There’s a lot of discussion right now about Sir Francis Drake. Some people argue that he was a dishonorable man, a pirate, that he participated in slavery early in his career (on his cousin’s ship), and that he killed people. Others argue that he was an honorable man, a knight, second in command of the English fleet that destroyed the Spanish Armada, the first captain to complete a circumnavigation of the world. Either way you look at it, he probably landed here in Marin County, making him most certainly a local historic figure.
Maya Angelou once said: “History, despite its wrenching pain, cannot be unlived, but if faced with courage, need not be lived again.” Near my house are streets named after Hernán Cortés and Francisco Pizarro, both conquistadors (conquerors), and both terrible human beings, or heroes, depending upon which side of history you come down on. When it comes to our history, here, in this place, Sir Francis Drake is fairly benign. None of the offenses he is criticized for, happened here. In fact, his only other connection to the U.S. is his final unsuccessful attack on Puerto Rico in 1596, resulting in his death from dysentery. An ignoble end for one ennobled. If there is a pirate/privateer to take issue with, maybe there is another we should take aim at first.
Captain Henry Morgan was born in Wales in 1635. Thanks to conflicts between the English and the Spanish and Portuguese conquerors of the New World, young Henry found a career as a privateer (a legal pirate). Much like the Jim Hawkins character from Robert Lewis Stevenson’s “Treasure Island,” Morgan shipped out to the West Indies to seek his fortune, participating in the successful English conquest of Jamaica in 1655. Drake himself had raided Havana the preceding century, making off with mint, lime, sugar and rum, purely for medicinal purposes (the first two helped with scurvy and motion sickness, and the second two with courage and taste), christening the resulting concoction “El Draque,” but now known as the mojito.
During his privateer/pirate career Morgan established quite a reputation for ruthlessness. In a six-year period beginning in 1655, he sacked 60 Spanish settlements, killed hundreds of settlers, and stole the modern-day equivalent of $100 million!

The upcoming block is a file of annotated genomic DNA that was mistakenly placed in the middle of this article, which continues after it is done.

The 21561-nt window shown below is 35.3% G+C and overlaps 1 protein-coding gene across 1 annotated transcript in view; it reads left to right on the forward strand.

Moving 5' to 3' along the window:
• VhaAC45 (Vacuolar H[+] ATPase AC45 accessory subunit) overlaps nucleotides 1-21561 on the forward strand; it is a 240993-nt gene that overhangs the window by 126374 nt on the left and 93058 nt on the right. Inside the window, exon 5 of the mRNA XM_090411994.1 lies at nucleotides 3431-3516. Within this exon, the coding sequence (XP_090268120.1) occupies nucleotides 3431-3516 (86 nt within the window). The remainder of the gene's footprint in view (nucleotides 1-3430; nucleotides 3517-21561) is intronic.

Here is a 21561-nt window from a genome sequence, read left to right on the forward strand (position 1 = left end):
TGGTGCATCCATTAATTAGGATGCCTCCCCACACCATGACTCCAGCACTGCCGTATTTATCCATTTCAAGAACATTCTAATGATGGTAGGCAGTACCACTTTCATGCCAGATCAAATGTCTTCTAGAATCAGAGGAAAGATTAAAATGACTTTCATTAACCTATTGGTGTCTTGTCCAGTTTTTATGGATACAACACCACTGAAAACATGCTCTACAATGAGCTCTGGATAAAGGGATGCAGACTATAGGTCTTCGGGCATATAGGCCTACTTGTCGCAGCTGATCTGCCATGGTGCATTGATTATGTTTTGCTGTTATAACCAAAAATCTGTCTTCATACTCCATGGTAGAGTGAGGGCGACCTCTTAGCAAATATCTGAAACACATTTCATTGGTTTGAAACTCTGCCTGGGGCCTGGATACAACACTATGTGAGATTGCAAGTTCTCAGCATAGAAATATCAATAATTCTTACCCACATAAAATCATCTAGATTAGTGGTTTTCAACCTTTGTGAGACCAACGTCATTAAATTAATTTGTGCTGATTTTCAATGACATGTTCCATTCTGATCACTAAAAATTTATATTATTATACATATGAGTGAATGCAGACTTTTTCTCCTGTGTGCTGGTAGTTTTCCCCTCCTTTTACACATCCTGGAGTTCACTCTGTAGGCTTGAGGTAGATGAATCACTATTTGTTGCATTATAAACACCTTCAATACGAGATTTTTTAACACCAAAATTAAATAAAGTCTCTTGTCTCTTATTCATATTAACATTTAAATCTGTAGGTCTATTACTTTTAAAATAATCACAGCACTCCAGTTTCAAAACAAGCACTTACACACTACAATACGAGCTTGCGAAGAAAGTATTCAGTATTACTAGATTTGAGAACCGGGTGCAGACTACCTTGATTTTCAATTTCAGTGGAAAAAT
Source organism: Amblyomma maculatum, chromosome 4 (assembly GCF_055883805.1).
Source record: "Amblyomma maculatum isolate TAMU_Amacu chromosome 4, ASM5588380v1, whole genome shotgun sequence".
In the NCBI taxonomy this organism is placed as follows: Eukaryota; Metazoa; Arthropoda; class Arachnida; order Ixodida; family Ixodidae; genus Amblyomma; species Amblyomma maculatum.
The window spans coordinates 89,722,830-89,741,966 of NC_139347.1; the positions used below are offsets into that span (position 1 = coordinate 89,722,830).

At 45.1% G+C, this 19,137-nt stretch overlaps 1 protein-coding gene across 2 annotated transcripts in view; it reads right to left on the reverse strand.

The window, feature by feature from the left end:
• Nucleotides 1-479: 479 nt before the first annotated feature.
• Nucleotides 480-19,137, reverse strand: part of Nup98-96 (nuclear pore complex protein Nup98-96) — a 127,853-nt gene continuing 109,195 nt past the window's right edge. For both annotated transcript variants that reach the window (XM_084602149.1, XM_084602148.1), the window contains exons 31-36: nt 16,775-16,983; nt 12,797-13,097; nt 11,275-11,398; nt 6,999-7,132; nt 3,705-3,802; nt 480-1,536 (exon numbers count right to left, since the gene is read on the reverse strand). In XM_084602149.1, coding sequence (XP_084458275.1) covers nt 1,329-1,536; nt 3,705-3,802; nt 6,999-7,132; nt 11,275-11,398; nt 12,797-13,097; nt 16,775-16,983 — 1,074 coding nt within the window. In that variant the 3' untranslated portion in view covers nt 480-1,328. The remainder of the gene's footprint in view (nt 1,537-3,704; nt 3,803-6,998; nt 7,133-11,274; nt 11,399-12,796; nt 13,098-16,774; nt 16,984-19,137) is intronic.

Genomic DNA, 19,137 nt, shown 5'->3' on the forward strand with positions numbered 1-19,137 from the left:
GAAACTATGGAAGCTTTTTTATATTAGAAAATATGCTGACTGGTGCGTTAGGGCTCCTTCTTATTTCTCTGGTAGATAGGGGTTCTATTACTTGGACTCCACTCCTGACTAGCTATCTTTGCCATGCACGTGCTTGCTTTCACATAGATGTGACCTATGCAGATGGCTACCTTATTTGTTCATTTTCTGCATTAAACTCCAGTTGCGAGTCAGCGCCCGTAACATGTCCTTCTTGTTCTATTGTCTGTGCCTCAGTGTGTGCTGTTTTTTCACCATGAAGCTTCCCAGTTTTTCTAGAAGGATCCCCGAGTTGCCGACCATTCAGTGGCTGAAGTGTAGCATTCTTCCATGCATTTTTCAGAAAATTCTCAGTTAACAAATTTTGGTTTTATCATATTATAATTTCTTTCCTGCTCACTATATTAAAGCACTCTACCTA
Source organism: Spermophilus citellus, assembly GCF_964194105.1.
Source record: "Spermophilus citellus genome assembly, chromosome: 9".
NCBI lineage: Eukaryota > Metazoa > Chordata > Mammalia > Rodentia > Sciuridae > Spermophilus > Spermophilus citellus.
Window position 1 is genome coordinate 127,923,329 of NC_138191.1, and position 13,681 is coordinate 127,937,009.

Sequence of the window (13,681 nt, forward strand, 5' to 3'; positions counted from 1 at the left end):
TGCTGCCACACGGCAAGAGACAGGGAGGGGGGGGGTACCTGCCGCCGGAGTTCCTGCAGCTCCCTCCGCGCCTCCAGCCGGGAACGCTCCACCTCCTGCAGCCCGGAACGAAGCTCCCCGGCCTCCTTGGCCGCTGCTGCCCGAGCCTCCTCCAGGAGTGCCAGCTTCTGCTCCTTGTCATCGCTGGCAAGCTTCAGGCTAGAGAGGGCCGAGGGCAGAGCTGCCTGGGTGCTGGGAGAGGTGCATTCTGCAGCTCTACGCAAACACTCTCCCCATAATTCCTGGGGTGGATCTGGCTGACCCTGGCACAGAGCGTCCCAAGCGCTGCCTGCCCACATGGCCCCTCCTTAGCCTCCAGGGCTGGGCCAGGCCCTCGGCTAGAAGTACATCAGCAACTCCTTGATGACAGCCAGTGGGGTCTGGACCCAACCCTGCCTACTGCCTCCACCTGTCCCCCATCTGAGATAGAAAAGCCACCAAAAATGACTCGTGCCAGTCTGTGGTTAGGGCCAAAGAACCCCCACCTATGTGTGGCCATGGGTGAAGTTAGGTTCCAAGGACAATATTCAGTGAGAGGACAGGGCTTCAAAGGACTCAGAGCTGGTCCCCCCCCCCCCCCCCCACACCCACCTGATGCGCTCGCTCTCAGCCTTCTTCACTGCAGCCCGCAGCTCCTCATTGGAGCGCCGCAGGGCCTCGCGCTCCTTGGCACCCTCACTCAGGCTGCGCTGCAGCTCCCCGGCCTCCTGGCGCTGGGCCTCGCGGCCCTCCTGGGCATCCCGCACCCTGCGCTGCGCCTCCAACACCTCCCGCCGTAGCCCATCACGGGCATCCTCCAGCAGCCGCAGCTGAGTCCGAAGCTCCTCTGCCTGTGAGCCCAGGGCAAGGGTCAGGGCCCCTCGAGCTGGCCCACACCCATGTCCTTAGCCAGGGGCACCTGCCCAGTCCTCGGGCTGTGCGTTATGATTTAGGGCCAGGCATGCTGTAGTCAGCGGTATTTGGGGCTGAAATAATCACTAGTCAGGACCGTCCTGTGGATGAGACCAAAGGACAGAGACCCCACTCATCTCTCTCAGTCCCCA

When the English crown returned to the king’s head in 1660, Morgan was given a commission, a crew, and a license to kill. He and his crew’s barbarism is well documented: torture, murder, rape, and mutilation all became part of their repertoire.
Once, Morgan used priests and nuns as human shields, believing the Catholic defenders would not fire on their own clergy. He thought wrong, and the Spanish settlers opened fire. Upon capturing the town, he locked the survivors in a storeroom, filled it with explosives and blew them up.
Ironically, Morgan was ultimately arrested for violating a treaty between Spain and England, shipped back to England, where he was promptly knighted and shipped back to Jamaica as lieutenant governor.
Morgan retired to a plantation and faced one final battle, suing one of his former co-conspirators, Alexandre Exquemelin for libel, disliking his portrayal in Exquemelin’s book: “History of the Buccaneers of America.” Morgan won, forcing the publishers to pay damages and to issue a retraction stating that, among other things, Morgan did not “hang up any person by the testicles.” This would be the captain’s last victory. He contracted tuberculosis and died on Aug. 25, 1688 at the age of 53. His estate went into probate and counted amongst his property were 131 “African” slaves, of which 33 were listed as boys, girls, or children.
The Captain Morgan Rum Company was started in 1944 by Seagram’s. In 1984, it began producing a spiced version that rocketed the brand to the top of the sales charts. Now it consistently ranks in the top ten of worldwide liquor sales. Liquor giant Diageo now owns Captain Morgan and makes several products under that name, the most popular being Captain Morgan’s Original Spiced Rum.
But, every time I see a Captain Morgan’s commercial, I can’t help think of the real Captain Morgan, those 33 child slaves, those nuns, those priests, and those people defending their community, that he blew to pieces.
Leaving me with these thoughts:
-“History doesn’t repeat itself, but it does rhyme,” once wrote Mark Twain.
-We’ve certainly got bigger pirates/privateers to worry about than Sir Francis Drake.
-Captain Morgan’s rum’s annual sales are typically 5 times what the real Captain Morgan stole in his entire career.
-Despite their storied history, spiced rum mojitos are quite delicious.
-Morgan himself may have started out as an indentured servant.
-“Thus great things from small things (come),” Sir Francis Drake’s heraldic motto.
-Pay attention to what’s going on in the present, or before you know it, you might be going to a school named after Benedict Arnold.